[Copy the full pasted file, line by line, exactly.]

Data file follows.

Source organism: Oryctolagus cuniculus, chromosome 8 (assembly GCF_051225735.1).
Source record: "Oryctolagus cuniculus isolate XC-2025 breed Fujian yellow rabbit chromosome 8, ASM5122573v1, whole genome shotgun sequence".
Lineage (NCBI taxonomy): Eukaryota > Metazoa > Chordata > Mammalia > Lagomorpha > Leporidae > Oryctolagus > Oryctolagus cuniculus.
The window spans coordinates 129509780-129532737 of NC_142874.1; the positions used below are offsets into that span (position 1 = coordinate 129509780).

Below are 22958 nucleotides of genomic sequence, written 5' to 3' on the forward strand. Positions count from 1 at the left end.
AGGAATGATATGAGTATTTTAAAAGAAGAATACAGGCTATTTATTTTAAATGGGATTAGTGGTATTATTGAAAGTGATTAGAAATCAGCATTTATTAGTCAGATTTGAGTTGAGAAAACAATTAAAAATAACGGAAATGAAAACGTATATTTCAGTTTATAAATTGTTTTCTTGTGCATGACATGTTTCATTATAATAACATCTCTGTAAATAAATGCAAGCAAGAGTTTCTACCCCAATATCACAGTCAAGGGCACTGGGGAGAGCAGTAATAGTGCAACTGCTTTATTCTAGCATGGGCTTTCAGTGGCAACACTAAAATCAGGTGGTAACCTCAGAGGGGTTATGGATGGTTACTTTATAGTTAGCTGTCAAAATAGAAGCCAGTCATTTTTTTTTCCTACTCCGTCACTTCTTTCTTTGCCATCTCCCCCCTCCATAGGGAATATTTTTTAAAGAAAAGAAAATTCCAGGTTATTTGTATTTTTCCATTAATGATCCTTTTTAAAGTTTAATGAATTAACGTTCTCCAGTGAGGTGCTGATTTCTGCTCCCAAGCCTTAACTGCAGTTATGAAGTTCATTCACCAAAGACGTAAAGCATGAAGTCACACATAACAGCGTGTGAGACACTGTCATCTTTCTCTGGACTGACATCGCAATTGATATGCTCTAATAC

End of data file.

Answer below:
Source organism: Oryctolagus cuniculus, chromosome 8 (assembly GCF_051225735.1).
Source record: "Oryctolagus cuniculus isolate XC-2025 breed Fujian yellow rabbit chromosome 8, ASM5122573v1, whole genome shotgun sequence".
Lineage (NCBI taxonomy): Eukaryota > Metazoa > Chordata > Mammalia > Lagomorpha > Leporidae > Oryctolagus > Oryctolagus cuniculus.
The window spans coordinates 129509780-129532737 of NC_142874.1; the positions used below are offsets into that span (position 1 = coordinate 129509780).

Below are 22958 nucleotides of genomic sequence, written 5' to 3' on the forward strand. Positions count from 1 at the left end.
AGGAATGATATGAGTATTTTAAAAGAAGAATACAGGCTATTTATTTTAAATGGGATTAGTGGTATTATTGAAAGTGATTAGAAATCAGCATTTATTAGTCAGATTTGAGTTGAGAAAACAATTAAAAATAACGGAAATGAAAACGTATATTTCAGTTTATAAATTGTTTTCTTGTGCATGACATGTTTCATTATAATAACATCTCTGTAAATAAATGCAAGCAAGAGTTTCTACCCCAATATCACAGTCAAGGGCACTGGGGAGAGCAGTAATAGTGCAACTGCTTTATTCTAGCATGGGCTTTCAGTGGCAACACTAAAATCAGGTGGTAACCTCAGAGGGGTTATGGATGGTTACTTTATAGTTAGCTGTCAAAATAGAAGCCAGTCATTTTTTTTTCCTACTCCGTCACTTCTTTCTTTGCCATCTCCCCCCTCCATAGGGAATATTTTTTAAAGAAAAGAAAATTCCAGGTTATTTGTATTTTTCCATTAATGATCCTTTTTAAAGTTTAATGAATTAACGTTCTCCAGTGAGGTGCTGATTTCTGCTCCCAAGCCTTAACTGCAGTTATGAAGTTCATTCACCAAAGACGTAAAGCATGAAGTCACACATAACAGCGTGTGAGACACTGTCATCTTTCTCTGGACTGACATCGCAATTGATATGCTCTAATAC